New Marketplace for Local Artists Opens In Downtown Hillsborough
The Triangle area is brimming with art, and now a new shop in Hillsborough provides a place for local artists and artisans.
Eno River Marketplace opened on June 30 in the midst of the Hillsborough Arts Council Last Friday Art Walk. Tucked into a historic downtown building the new shop features vintage and repurposed goods, handmade quilts, paintings, coloring books, custom coasters, terrariums, cards, and many more unique gifts.
I met with Stephenie Fahy, the owner and visionary behind Eno River Marketplace, and got the story behind the latest addition to the downtown arts scene.
How did you become interested in local arts and vintage items?
Stephenie: My mother and I have been collecting and shopping together for as long as I can remember. It's a passion of hers that she passed on to me. My favorite memories of growing up was watching Mom transform our house into a home by finding treasures that others deemed worthless and making them into something beautiful.
What was your inspiration for opening the shop?
Stephenie: I've long desired to give an outlet to people who need to use their creativity. For creative people, if we don't have a way to use our skills, we cannot truly function in the rest of our lives! All of the artists are people like this, creative people who want to share their passion with the rest of the community.
How did you decide you wanted to become a business-owner?
Stephenie: My husband and I started our first business, CrossFit Broadreach, in 2014. We've been thrilled to be our own boss and live out our passions in business. It's now the only thing I know!
What’s your goal with the shop?
Stephenie: I want to create a space that's welcoming and creative - a space that makes people feel good to come into. I hope this translates to the homes that people take these treasures back to.
Why Hillsborough? What made you decide to open up a shop in Hillsborough?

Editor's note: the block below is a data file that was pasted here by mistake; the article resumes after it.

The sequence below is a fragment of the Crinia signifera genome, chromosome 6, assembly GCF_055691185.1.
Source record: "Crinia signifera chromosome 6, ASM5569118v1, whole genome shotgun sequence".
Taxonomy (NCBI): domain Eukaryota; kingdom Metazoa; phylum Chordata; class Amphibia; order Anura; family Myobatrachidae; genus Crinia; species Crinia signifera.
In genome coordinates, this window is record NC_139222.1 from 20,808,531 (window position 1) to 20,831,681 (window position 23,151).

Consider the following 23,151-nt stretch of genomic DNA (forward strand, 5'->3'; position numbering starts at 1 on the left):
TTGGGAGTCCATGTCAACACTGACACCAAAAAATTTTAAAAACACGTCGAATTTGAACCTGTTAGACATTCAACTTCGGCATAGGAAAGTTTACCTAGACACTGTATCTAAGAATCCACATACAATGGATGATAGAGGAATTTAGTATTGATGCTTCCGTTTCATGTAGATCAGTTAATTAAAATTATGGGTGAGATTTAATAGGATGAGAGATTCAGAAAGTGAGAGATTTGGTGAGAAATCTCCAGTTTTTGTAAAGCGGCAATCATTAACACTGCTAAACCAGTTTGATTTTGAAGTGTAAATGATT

Stephenie: We live in Hillsborough and love our little town. There was no other option but pouring into our own community!
What impact do you hope your business will have on the community?
Stephenie: I hope that this shop with allow for more walking traffic throughout downtown. I want to add to the small town charm with local businesses and local artists!
If someone wants to work with you to add their work to your shop, what's the best way of doing that?
Stephenie: Contact firstname.lastname@example.org to schedule an appointment! You can also send pictures of your work and a short bio.
This local artist tore down a fence on his property and used the reclaimed wood made bird houses.
Sudi Rakusin is a painter and illustrator who focuses on feminist empowerment works and coloring books
Colorful and cheerful paintings
Erika Martinez, the owner of Happy Unicorn Studios, creates colorful handbags, purses, totes and accessories.
Handcrafted aromatherapy jewelry using terracotta clay, lava beads and other materials, My Aromas to Go can carry 100% pure therapeutic grade essential oils on the go.
Bright, handmade quilts
Local artist Amanda Sulyi of Junebug Beadery creates intricately beaded jewelry pieces, including bracelets and necklaces.
Kris Norris creates cheerful and whimsical paintings.
Stephenie finds vintage items and repurposes them to give them new life.